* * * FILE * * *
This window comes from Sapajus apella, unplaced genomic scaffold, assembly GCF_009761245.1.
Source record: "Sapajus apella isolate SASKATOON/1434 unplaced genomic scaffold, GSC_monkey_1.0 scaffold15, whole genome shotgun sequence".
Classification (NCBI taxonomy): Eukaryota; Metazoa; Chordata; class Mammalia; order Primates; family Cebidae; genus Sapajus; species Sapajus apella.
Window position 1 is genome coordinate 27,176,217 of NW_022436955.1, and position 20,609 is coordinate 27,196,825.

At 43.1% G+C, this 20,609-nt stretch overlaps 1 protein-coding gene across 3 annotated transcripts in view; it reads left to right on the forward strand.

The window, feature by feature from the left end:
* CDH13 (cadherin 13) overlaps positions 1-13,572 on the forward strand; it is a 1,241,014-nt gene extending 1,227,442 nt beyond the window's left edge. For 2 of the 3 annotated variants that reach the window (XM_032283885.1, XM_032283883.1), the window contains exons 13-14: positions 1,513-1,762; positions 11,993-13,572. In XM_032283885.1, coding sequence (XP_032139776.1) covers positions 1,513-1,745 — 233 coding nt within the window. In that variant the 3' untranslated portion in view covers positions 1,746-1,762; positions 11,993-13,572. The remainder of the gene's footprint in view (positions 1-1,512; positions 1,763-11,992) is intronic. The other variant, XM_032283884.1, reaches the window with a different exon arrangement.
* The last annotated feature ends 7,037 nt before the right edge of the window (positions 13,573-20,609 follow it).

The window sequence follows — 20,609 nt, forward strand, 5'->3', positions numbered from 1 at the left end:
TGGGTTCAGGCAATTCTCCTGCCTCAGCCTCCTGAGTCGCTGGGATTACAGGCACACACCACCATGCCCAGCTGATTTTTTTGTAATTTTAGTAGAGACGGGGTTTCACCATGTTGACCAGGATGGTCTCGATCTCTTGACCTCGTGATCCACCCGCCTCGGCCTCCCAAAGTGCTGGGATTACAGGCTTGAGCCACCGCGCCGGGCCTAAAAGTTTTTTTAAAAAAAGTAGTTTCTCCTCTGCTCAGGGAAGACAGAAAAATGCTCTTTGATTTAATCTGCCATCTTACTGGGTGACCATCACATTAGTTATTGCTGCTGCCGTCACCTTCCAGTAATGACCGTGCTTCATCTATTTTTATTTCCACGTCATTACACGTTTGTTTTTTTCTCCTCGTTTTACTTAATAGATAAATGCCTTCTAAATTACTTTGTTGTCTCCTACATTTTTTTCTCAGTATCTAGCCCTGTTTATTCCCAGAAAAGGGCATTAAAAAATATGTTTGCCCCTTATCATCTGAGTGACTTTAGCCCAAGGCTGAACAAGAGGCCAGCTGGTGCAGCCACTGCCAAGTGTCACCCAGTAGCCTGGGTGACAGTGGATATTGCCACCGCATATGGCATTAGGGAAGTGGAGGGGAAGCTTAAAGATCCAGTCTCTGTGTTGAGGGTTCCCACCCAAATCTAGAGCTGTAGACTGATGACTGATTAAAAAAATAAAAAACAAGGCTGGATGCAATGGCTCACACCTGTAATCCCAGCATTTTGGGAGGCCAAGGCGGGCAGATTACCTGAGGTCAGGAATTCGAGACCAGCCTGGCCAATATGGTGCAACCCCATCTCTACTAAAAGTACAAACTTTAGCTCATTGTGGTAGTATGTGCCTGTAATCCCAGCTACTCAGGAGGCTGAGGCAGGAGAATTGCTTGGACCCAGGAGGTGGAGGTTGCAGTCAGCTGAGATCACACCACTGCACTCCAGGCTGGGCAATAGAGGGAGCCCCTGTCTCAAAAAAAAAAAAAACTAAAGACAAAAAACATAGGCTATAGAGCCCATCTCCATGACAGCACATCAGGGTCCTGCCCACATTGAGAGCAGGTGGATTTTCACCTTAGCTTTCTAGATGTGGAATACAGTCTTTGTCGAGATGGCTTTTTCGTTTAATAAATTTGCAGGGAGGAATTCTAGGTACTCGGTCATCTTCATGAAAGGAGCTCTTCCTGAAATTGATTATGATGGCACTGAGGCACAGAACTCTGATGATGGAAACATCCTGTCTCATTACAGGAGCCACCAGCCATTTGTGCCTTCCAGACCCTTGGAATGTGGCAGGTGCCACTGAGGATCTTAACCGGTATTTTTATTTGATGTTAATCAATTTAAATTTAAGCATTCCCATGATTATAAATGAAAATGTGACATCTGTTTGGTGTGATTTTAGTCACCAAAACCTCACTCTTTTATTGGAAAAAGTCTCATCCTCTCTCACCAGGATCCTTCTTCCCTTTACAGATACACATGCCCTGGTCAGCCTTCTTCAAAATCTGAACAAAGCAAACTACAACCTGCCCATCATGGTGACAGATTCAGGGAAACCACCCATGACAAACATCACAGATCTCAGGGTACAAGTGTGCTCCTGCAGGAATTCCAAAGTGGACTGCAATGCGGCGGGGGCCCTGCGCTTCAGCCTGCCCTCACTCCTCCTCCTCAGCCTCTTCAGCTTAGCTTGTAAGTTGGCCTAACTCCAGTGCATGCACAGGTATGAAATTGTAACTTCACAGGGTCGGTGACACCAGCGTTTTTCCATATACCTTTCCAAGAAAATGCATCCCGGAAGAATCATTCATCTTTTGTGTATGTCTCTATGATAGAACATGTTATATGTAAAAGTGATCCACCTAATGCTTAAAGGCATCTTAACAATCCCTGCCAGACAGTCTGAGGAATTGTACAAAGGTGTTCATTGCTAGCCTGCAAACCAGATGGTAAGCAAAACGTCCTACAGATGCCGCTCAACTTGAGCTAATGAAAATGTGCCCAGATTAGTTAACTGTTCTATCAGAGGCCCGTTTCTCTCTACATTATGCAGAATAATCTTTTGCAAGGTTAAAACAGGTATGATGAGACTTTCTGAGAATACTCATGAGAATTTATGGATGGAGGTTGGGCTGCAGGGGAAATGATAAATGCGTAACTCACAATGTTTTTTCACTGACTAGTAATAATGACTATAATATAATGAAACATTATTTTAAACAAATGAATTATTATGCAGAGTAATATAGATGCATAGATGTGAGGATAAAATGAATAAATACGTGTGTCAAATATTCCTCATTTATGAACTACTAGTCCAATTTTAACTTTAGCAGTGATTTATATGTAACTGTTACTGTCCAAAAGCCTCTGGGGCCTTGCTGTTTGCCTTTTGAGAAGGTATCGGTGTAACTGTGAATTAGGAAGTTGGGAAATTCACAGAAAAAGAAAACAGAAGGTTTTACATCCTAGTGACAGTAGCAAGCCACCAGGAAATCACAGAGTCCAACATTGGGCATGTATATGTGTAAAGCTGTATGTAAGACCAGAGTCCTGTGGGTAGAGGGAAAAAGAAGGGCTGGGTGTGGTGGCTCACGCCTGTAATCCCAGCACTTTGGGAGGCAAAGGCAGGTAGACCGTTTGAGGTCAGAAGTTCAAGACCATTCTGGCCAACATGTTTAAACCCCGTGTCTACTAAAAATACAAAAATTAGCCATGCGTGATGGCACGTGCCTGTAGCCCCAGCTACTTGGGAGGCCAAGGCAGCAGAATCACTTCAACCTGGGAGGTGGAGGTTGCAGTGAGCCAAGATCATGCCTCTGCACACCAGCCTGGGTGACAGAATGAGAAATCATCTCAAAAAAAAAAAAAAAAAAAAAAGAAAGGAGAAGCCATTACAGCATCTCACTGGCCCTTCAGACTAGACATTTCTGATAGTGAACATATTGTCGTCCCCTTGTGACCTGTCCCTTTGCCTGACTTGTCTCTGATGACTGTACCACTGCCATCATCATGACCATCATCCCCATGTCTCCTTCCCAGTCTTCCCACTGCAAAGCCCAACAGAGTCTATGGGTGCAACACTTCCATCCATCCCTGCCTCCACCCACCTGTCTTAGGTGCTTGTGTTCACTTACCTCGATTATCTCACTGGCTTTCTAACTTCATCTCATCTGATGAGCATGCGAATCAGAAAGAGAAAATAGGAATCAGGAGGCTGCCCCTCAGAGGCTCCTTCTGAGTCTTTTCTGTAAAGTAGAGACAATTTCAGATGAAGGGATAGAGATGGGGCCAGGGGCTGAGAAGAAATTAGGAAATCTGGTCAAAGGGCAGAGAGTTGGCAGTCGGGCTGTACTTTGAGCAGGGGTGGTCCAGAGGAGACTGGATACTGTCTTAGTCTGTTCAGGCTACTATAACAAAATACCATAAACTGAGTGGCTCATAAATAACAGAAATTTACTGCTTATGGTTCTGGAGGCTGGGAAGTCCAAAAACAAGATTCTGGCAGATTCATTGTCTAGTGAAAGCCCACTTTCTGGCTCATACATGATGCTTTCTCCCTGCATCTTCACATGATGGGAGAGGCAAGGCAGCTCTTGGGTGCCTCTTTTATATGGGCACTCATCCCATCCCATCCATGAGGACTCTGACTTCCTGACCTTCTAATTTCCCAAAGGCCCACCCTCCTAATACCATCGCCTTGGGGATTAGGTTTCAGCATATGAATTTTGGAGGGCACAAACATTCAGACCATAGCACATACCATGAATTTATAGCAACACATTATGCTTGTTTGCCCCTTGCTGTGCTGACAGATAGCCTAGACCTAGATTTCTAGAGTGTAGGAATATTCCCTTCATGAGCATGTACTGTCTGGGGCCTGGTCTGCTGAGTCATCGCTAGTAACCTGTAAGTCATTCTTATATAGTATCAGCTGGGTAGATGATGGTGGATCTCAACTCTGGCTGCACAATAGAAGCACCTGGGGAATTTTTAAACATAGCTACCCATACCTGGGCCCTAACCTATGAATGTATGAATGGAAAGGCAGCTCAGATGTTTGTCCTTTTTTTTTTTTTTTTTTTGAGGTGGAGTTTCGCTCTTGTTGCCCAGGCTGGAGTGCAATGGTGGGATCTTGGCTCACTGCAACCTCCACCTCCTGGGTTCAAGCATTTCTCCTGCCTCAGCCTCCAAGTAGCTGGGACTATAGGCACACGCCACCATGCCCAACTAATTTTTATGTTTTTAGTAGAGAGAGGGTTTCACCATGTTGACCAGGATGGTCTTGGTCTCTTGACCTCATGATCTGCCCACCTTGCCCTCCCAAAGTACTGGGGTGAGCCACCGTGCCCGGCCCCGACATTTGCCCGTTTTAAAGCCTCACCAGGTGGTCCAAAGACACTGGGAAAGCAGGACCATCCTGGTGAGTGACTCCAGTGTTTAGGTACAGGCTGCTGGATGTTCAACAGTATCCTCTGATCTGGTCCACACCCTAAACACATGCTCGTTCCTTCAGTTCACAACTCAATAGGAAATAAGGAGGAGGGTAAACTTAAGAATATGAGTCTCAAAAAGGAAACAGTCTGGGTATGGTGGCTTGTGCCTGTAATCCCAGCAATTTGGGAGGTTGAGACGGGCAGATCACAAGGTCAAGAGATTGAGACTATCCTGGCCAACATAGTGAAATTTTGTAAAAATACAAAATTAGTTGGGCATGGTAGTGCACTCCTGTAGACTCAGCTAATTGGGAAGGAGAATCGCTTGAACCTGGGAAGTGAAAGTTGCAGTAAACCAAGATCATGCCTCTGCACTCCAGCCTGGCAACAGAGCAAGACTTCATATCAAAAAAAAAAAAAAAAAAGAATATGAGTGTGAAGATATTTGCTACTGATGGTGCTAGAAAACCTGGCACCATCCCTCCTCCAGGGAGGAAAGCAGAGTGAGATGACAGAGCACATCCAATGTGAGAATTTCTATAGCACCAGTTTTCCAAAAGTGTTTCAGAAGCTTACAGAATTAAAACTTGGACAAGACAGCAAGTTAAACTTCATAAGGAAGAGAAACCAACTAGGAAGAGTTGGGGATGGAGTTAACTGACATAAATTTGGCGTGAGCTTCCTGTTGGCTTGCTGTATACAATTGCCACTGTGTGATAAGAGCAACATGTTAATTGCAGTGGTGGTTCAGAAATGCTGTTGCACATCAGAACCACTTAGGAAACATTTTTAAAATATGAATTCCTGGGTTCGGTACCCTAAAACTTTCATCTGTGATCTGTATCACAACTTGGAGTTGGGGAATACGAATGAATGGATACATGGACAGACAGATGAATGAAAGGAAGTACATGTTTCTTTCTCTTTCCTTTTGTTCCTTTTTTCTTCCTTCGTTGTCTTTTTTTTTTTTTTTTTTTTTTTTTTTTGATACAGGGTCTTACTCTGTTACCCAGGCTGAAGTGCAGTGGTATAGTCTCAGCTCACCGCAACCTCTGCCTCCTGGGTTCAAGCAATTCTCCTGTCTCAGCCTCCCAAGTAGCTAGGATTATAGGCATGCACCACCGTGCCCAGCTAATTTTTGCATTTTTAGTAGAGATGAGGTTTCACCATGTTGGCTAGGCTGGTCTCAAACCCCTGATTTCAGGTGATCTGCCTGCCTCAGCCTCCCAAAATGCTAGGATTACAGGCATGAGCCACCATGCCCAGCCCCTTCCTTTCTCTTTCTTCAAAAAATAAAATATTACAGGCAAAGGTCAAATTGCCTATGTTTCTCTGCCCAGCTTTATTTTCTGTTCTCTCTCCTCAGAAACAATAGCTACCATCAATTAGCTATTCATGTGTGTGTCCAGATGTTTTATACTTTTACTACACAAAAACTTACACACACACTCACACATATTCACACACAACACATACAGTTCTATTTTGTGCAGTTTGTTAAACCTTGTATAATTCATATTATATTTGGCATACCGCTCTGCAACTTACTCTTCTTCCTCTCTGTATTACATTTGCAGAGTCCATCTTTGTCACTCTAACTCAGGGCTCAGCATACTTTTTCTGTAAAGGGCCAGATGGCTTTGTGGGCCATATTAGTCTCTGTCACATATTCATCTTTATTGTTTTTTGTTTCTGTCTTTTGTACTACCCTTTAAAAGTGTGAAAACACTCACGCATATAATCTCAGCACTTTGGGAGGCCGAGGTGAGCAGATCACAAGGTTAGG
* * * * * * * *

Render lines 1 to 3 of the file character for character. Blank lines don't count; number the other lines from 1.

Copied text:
This window comes from Sapajus apella, unplaced genomic scaffold, assembly GCF_009761245.1.
Source record: "Sapajus apella isolate SASKATOON/1434 unplaced genomic scaffold, GSC_monkey_1.0 scaffold15, whole genome shotgun sequence".
Classification (NCBI taxonomy): Eukaryota; Metazoa; Chordata; class Mammalia; order Primates; family Cebidae; genus Sapajus; species Sapajus apella.